Lay your first board along a chalk line
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Keep an eye on things
Set the first board along a chalk line to start straight. Then sight
down the boards occasionally to make sure they're staying straight.
If they're not, vary the size of the gap between boards gradually over
a few rows as needed to straighten them.
Measure an equal distance in from each end of the
deck, allowing for an overhang (if desired), and snap
a chalk line as a guide for the first row of decking.
Align the first row with the chalk line and nail or
screw the boards to the joists. Then use spacers at
each joist to keep the gap between boards consistent
and to keep the boards running straight. Sixteen-penny
nails are about the right size for spacing deck
boards. But sight down your boards occasionally as
well. You can easily spot when a board is off.
Straighten crooked boards with a chisel, clamp or nail
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Start nails into the deck board. Drive a 3/4-in. wood
chisel into the joist and tight to the edge
of the deck board with the bevel facing you.
Pull back on the chisel until the deck board is tight
to your spacer and drive the nails.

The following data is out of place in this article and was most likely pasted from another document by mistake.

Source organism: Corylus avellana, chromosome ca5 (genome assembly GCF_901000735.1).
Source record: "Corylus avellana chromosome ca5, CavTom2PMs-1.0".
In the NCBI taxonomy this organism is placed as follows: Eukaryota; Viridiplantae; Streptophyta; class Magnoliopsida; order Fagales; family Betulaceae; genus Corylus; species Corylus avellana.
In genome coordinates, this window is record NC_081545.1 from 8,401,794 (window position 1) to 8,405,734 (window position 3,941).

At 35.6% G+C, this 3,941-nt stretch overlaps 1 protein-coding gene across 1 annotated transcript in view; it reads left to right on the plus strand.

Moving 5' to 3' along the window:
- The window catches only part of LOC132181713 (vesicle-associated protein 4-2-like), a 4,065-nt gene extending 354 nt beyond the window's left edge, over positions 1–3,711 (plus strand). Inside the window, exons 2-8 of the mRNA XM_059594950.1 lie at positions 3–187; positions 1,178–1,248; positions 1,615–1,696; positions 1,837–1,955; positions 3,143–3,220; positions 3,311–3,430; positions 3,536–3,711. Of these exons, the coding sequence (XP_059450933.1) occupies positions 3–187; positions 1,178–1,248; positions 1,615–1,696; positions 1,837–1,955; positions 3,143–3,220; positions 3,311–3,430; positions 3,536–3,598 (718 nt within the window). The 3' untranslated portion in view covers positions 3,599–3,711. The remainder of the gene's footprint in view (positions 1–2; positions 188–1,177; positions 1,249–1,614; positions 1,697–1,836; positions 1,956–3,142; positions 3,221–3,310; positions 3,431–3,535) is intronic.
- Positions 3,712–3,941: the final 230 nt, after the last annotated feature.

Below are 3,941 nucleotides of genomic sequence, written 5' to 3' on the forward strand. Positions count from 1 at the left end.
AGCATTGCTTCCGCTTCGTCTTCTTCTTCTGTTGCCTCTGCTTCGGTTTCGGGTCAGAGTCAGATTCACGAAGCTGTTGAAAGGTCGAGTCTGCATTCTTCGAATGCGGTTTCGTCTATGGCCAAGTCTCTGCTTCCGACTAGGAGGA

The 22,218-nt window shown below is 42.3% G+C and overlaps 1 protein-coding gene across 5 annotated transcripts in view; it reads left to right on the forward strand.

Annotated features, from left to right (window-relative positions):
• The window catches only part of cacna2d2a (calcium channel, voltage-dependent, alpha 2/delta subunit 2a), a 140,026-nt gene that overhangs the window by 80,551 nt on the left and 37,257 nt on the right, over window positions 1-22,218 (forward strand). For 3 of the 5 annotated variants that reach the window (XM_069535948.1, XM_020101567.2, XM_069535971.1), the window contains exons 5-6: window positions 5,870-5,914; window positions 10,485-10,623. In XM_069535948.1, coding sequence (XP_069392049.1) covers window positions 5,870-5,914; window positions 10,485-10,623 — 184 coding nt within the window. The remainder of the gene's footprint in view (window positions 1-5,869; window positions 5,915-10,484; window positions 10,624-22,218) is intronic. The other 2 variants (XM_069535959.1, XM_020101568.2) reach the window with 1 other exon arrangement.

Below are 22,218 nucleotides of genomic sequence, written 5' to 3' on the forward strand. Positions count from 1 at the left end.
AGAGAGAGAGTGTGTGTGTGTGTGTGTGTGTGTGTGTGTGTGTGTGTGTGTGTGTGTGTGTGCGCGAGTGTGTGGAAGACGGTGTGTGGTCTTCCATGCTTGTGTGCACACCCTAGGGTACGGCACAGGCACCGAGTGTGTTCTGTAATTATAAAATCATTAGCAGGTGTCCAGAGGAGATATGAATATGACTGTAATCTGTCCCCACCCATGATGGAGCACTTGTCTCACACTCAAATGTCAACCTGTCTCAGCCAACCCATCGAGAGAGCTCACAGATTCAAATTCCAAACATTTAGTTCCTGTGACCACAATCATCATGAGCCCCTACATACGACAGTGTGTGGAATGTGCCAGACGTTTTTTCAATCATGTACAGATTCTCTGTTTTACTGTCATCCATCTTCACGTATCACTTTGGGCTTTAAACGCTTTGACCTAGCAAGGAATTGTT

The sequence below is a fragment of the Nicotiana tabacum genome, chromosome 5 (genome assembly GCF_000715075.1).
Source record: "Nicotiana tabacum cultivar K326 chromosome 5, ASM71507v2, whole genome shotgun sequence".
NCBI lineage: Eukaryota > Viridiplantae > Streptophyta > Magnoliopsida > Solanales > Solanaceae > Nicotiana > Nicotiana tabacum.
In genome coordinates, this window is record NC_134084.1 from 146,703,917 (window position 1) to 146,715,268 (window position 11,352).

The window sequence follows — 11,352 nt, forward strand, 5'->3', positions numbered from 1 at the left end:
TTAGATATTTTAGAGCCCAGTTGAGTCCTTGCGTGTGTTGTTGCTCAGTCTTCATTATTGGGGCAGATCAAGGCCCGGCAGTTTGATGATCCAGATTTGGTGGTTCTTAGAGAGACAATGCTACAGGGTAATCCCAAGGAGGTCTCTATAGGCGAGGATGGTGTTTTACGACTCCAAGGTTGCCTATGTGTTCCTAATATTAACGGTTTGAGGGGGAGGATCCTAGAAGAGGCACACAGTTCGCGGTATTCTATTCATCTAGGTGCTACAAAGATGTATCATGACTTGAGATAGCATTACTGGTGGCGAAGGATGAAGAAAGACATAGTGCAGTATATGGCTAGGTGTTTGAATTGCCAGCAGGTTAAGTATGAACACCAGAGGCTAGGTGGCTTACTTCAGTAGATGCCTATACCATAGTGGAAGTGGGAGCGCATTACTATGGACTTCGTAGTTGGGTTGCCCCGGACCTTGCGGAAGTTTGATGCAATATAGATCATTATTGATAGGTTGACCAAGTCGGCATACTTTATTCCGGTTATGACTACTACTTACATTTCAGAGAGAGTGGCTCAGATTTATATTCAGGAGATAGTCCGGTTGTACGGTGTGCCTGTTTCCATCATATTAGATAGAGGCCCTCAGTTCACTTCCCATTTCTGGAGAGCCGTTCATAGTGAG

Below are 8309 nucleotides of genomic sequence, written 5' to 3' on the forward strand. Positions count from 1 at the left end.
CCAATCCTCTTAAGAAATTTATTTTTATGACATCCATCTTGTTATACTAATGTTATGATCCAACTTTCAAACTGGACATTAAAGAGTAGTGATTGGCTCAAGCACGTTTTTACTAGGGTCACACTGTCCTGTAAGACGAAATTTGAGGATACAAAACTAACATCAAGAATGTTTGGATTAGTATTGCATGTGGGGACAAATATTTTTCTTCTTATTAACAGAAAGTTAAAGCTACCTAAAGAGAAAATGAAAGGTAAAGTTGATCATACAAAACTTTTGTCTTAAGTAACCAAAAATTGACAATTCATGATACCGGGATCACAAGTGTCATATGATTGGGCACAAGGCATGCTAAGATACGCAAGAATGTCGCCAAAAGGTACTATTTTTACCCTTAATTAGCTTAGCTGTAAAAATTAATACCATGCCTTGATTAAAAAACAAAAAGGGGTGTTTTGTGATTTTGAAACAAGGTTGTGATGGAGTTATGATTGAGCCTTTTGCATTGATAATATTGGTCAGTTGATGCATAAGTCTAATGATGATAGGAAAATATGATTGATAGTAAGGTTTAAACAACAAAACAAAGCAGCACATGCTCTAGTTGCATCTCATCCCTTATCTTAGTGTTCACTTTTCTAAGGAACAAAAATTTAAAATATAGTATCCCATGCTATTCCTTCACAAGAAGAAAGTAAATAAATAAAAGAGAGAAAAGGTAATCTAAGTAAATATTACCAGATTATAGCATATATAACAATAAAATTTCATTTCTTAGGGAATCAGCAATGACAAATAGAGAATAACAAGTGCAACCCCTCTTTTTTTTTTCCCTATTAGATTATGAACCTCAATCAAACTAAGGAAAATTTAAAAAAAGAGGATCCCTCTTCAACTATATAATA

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Straighten a crooked board by slipping a pipe clamp across the
end and gradually tightening it as you add nails. This only works
if you're letting the ends of the boards run long and cutting them
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Drive a toenail
into the edge of
the board for an
extra boost. A few
extra whacks will
nudge the board
Most deck boards are relatively straight and easy to
lay, but there are always a few that need a little extra
coaxing. Start on one end of bent boards and
straighten them as you nail or screw them to each consecutive
joist. Position the board so it bends away
from installed decking. Then pull or push the bent
end against the spacers as you work down the length
of the board. Occasionally you'll run into boards that
are too crooked to bend easily by hand. The photos